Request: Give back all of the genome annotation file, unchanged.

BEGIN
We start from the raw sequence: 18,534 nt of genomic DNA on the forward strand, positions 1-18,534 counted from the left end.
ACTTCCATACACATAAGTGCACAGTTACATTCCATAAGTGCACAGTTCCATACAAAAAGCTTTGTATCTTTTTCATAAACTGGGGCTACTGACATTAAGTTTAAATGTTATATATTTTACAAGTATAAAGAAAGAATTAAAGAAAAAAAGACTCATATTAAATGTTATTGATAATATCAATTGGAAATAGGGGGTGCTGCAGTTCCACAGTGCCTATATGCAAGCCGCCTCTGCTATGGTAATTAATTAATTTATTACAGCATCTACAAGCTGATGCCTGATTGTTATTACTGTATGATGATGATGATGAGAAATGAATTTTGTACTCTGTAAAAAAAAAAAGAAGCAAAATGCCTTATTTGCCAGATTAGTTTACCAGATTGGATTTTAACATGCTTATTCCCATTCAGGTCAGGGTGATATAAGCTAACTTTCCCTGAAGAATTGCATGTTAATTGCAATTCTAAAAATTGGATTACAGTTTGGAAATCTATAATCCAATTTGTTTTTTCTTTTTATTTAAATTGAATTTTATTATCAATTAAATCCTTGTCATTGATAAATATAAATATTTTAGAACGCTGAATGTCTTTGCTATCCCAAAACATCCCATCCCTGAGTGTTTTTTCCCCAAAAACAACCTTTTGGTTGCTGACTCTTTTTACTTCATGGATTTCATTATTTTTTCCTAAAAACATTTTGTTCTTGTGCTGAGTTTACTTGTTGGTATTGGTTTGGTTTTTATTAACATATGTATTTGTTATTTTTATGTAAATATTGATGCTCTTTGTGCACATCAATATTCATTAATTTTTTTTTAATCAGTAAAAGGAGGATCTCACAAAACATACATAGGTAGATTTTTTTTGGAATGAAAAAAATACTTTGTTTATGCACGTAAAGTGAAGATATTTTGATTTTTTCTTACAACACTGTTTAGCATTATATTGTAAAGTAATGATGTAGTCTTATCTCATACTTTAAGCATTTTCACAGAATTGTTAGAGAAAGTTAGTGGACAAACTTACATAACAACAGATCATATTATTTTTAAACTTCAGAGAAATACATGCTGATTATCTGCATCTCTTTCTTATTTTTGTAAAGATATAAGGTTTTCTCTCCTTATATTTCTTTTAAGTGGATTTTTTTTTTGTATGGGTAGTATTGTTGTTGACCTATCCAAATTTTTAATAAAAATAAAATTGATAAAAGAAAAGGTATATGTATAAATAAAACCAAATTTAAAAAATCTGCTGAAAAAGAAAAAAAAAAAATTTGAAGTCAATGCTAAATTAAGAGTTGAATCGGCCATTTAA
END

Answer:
We start from the raw sequence: 18,534 nt of genomic DNA on the forward strand, positions 1-18,534 counted from the left end.
ACTTCCATACACATAAGTGCACAGTTACATTCCATAAGTGCACAGTTCCATACAAAAAGCTTTGTATCTTTTTCATAAACTGGGGCTACTGACATTAAGTTTAAATGTTATATATTTTACAAGTATAAAGAAAGAATTAAAGAAAAAAAGACTCATATTAAATGTTATTGATAATATCAATTGGAAATAGGGGGTGCTGCAGTTCCACAGTGCCTATATGCAAGCCGCCTCTGCTATGGTAATTAATTAATTTATTACAGCATCTACAAGCTGATGCCTGATTGTTATTACTGTATGATGATGATGATGAGAAATGAATTTTGTACTCTGTAAAAAAAAAAAGAAGCAAAATGCCTTATTTGCCAGATTAGTTTACCAGATTGGATTTTAACATGCTTATTCCCATTCAGGTCAGGGTGATATAAGCTAACTTTCCCTGAAGAATTGCATGTTAATTGCAATTCTAAAAATTGGATTACAGTTTGGAAATCTATAATCCAATTTGTTTTTTCTTTTTATTTAAATTGAATTTTATTATCAATTAAATCCTTGTCATTGATAAATATAAATATTTTAGAACGCTGAATGTCTTTGCTATCCCAAAACATCCCATCCCTGAGTGTTTTTTCCCCAAAAACAACCTTTTGGTTGCTGACTCTTTTTACTTCATGGATTTCATTATTTTTTCCTAAAAACATTTTGTTCTTGTGCTGAGTTTACTTGTTGGTATTGGTTTGGTTTTTATTAACATATGTATTTGTTATTTTTATGTAAATATTGATGCTCTTTGTGCACATCAATATTCATTAATTTTTTTTTAATCAGTAAAAGGAGGATCTCACAAAACATACATAGGTAGATTTTTTTTGGAATGAAAAAAATACTTTGTTTATGCACGTAAAGTGAAGATATTTTGATTTTTTCTTACAACACTGTTTAGCATTATATTGTAAAGTAATGATGTAGTCTTATCTCATACTTTAAGCATTTTCACAGAATTGTTAGAGAAAGTTAGTGGACAAACTTACATAACAACAGATCATATTATTTTTAAACTTCAGAGAAATACATGCTGATTATCTGCATCTCTTTCTTATTTTTGTAAAGATATAAGGTTTTCTCTCCTTATATTTCTTTTAAGTGGATTTTTTTTTTGTATGGGTAGTATTGTTGTTGACCTATCCAAATTTTTAATAAAAATAAAATTGATAAAAGAAAAGGTATATGTATAAATAAAACCAAATTTAAAAAATCTGCTGAAAAAGAAAAAAAAAAAATTTGAAGTCAATGCTAAATTAAGAGTTGAATCGGCCATTTAA